Untitled-(100-Untitled-Works-in-Mill-Aluminum,-1982-1986,-#10)
Luisa Lambri, ‘Untitled’, (100 Untitled Works in Mill Aluminum by Donald Judd, 1982-86, #10), 2012

Across two gallery spaces on London’s Duke Street, Thomas Dane gallery’s newly opened exhibitions explore the interplay of art and architecture.

In the glass-fronted, white cube space at No. 3, Office Kersten Geers and David Van Severen have installed a disorientating asymmetrical form that bisects the space, manipulating the flow of light and the way the eye travels around the gallery.

Hung on and around this form is a series by Luisa Lambri, in which the photographer better known for her architectural studies turns her camera on artworks by Donald Judd, Lygia Clark, Charlotte Posenke and Barbara Hepworth.

Lambri teases out the architectonic forms of these works, their scale concealed by the framing of the image. The highly polished reflective corners of Donald Judd’s ‘100 Untitled Works In Mill Aluminum’, 1982-1986, seen through Lambri’s lens could be details of a monumental Frank Gehry façade or a vacated grain silo.

Untitled-[Stringed-Figure-(Curlew),-Version-II]
Luisa Lambri, Untitled, [Stringed Figure (Curlew), 1956 by Barbara Hepworth, Version II], 2015
Brought into tight focus, the arcing forms rendered in the strung twine of Barbara Hepworth’s ‘Stringed Figure (Curlew), Version II’, 1956, could be thick metal cables. Beautiful and allusive though they are, Lambri’s elegant images cede impact to the architectural form created to display them.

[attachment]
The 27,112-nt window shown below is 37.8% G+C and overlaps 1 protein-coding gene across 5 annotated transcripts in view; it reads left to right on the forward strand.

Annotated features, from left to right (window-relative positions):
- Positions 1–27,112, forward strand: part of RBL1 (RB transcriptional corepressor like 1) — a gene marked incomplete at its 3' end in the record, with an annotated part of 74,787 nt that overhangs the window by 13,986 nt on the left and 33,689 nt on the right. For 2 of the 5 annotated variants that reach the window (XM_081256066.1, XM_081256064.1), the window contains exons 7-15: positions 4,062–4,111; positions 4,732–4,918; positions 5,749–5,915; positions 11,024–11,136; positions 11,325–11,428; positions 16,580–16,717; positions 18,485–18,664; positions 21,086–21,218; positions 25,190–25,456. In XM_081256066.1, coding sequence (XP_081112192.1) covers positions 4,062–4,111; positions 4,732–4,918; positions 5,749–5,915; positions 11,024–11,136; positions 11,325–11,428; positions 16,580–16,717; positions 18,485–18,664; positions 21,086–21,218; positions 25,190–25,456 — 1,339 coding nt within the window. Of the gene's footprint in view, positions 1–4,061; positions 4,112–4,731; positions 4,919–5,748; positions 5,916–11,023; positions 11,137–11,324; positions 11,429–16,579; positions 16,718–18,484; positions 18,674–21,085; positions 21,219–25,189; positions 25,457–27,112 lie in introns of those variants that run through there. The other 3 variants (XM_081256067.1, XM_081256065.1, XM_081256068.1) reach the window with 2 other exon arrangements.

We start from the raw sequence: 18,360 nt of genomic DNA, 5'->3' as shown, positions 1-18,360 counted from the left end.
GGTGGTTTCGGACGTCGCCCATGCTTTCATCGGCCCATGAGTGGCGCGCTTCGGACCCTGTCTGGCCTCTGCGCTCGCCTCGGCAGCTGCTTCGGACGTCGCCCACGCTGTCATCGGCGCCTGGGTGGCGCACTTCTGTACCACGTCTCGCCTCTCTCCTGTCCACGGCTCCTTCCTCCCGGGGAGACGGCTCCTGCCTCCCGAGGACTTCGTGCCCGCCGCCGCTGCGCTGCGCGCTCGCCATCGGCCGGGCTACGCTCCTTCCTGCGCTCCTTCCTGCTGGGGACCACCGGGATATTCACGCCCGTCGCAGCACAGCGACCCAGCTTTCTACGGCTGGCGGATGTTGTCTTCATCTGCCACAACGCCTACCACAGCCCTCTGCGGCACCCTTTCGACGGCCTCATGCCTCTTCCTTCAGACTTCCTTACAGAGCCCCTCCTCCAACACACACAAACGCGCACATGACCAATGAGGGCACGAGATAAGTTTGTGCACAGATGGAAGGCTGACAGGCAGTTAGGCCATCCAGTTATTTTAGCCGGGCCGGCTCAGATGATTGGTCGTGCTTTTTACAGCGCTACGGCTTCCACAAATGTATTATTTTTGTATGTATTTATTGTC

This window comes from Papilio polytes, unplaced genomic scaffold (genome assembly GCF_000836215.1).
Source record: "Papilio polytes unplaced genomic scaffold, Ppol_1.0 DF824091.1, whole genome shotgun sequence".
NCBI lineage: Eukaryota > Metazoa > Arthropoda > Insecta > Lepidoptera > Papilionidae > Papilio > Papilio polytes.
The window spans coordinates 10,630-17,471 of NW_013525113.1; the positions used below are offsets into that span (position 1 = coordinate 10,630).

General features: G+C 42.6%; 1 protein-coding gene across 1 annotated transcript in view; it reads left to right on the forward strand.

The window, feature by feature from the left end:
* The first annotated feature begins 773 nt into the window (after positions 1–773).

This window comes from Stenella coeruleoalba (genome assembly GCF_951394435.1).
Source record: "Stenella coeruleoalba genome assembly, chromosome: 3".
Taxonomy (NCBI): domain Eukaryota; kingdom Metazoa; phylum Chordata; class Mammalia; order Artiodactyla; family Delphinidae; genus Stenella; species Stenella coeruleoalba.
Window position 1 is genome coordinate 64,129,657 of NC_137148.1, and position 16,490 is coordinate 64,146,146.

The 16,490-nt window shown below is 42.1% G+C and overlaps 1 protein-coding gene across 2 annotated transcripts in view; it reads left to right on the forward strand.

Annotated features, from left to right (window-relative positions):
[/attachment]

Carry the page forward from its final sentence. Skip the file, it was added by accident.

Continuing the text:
Much less polite is Blind Architecture, shown in the higgledy-piggledy 18th-century rooms on the first floor of No. 10. Here 20 artists and studios are shown responding to architecture in various scales and media. Some – such as Catherine Opie’s tiny, soft platinum print depicting a freeway intersection like fuzzy, folding limbs, and Rachel Whiteread’s rubber flooring slab that lolls in the gallery space like a giant amber tongue – eke out the corporeal in the built world.

Elsewhere, architecture is mined for its sculptural forms, and sculptural forms for their suggestions of architecture. Of the former, four examples from Hilla and Bernd Becher’s career-long series of restrained formal studies of industrial structures stand out – taken between 1968 and 1997, they might have been photographed on the same day. Uncredited images from the Soviet VKhUTEMAS Workshops in the 1920s show small building-like sculptural forms – ‘blind’ as the title of the exhibition suggests, because unlike architectural models, they have no windows.

Architecture’s less grandiose aspect is captured in Gabriel Orozco’s photograph of an island of mucky debris accruing within a puddle, which offers an abject echo of the Manhattan skyline seen in the background.

Questions of utility, too, are evoked in Jean-Luc Moulène’s onyx rendering of a concrete tetrapod – a jack-shaped structure deployed in vast quantities around the world to prevent coastal erosion. It’s not beautiful, perhaps, but the tetrapod is a structure that defines our built environment just as much as the clean, glass-fronted box of the contemporary art gallery.

‘Blind architecture’, curated by Douglas Fogle, and ‘Luisa Lambri with Office Kersten Geers and David Van Severen’ run until 9 January 2016

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